Yes, of course, Bugs and Co. get their fair share of laughs and applause. But in our performances, it is always the musicians who get the screaming ovations; which is how it should be. And in our case, it comes from very large audiences. Approximately 95% of our concerts are completely sold out, attesting not only to the popularity of a certain rabbit and his friends, but more so to what is possible when symphony orchestras push the envelope, and offer alternative programming to stimulate the interest of a widely diverse demographic whose interests fall somewhere between “traditional classical” and “traditional pops,” and who don’t always get served with concerts that pull them into the hall.
And that has always been my philosophy: get people into the concert hall for the first time (adults, kids, teens, older people, I don’t care) and excite them. If you can do that, then you can expect that some of them will come back for more; and our box office statistics show that they do come back. So that has been my Take A Friend To The Orchestra experience on the grand scale and 23 years later, I am still conducting for Maestro Bunny. And…contrary to those early predictions back in 1989-90, I have not yet had time to return, at least full-time, to the opera, ballet, and traditional symphony career that I reluctantly had to pare down in order to stay on the road with The Rabbit.
Something A Bit More Personal
But as exciting as the Bugs projects have been, in terms of bringing people into our magnificent and magical orchestral world for the first time, there is a much more one-on-one experience that comes to mind, which I will never forget, when I took a friend to the orchestra.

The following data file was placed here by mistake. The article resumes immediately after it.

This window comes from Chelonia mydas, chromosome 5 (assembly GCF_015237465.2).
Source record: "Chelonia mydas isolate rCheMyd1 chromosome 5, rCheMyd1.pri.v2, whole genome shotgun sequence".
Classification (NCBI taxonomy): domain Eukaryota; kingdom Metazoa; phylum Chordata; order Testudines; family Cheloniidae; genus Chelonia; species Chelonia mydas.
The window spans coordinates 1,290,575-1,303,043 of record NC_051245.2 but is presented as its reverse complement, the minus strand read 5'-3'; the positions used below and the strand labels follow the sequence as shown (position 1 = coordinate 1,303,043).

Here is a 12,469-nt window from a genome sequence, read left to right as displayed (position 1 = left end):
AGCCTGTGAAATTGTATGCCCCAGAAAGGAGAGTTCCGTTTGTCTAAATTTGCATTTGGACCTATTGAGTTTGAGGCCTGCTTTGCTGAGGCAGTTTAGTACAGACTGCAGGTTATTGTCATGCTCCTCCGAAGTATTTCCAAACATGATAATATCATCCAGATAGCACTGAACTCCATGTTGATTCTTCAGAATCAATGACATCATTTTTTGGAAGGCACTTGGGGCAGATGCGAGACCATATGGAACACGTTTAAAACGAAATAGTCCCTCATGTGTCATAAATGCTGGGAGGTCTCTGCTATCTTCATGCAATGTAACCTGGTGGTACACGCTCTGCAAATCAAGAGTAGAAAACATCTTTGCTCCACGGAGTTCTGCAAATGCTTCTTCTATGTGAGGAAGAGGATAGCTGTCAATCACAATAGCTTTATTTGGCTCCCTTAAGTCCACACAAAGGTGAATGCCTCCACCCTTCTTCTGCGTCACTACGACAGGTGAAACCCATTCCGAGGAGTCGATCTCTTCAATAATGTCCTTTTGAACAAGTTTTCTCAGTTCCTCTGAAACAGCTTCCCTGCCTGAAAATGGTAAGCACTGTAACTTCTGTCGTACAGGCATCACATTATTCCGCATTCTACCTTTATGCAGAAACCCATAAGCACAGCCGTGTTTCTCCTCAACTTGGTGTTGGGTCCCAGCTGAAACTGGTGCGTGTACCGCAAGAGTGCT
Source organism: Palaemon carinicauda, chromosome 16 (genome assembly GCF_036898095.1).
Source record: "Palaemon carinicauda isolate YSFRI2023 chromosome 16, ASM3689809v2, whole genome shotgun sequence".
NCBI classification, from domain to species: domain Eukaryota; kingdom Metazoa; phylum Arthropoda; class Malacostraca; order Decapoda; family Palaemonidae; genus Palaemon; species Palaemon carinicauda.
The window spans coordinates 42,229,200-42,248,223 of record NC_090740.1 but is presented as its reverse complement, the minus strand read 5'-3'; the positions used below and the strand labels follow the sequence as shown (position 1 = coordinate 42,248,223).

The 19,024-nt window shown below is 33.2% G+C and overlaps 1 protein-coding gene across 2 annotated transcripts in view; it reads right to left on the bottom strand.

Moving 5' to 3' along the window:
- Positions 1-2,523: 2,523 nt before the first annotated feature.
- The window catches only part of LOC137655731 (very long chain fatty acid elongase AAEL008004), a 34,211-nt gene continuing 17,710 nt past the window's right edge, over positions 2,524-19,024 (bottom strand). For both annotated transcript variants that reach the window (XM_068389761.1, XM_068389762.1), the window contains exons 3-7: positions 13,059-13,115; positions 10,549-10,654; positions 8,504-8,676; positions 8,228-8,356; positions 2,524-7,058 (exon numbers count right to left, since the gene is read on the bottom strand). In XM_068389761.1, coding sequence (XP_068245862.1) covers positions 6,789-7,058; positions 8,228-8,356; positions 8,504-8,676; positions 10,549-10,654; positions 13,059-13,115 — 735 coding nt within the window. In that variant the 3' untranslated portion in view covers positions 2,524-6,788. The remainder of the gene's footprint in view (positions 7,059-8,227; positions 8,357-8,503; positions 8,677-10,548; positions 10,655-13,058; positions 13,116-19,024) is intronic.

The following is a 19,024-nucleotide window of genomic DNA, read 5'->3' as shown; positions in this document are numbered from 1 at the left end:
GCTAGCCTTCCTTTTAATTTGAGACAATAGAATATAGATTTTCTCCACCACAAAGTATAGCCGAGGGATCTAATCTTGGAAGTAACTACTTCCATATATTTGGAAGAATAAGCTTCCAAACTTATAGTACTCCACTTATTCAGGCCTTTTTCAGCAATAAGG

It happened when I took a young autistic teenager, and his mother, to hear the Mahler Symphony No. 2 (“Resurrection”) played by the San Francisco Symphony Youth Orchestra several years ago.
I can already feel the shudders coming from some of you who are reading this; a youth orchestra playing Mahler 2, you are thinking incredulously?????!!!!!
Well, first of all, if you’ve never heard them, you have to understand that the San Francisco Symphony Youth Orchestra is an ensemble that, if you listened to one of their recordings without looking at them, would make you think you were listening to a very major orchestra. They are simply extraordinary. And on this occasion, they had the entire massive San Francisco Symphony Chorus onstage with them, which the parent SFS had loaned for this occasion, plus two world-class singers as soloists.
It was also an unusually poignant occasion, being the very gifted Alasdair Neale’s farewell concert with this orchestra…an orchestra he had molded and influenced so brilliantly for a number of years. So on this day, the power of Mahler’s music was enhanced by the palpable musical emotion of these young musicians as the said goodbye to a beloved maestro.
And of course, it was Mahler 2. Which is simply transformational and awe inspiring just on its own. (And is very special to me. My first professional conducting gig a million years earlier, at the age of 19, had been conducting its offstage brass for the late great Thomas Briccetti. ) So this work has always had a very dear place in my heart.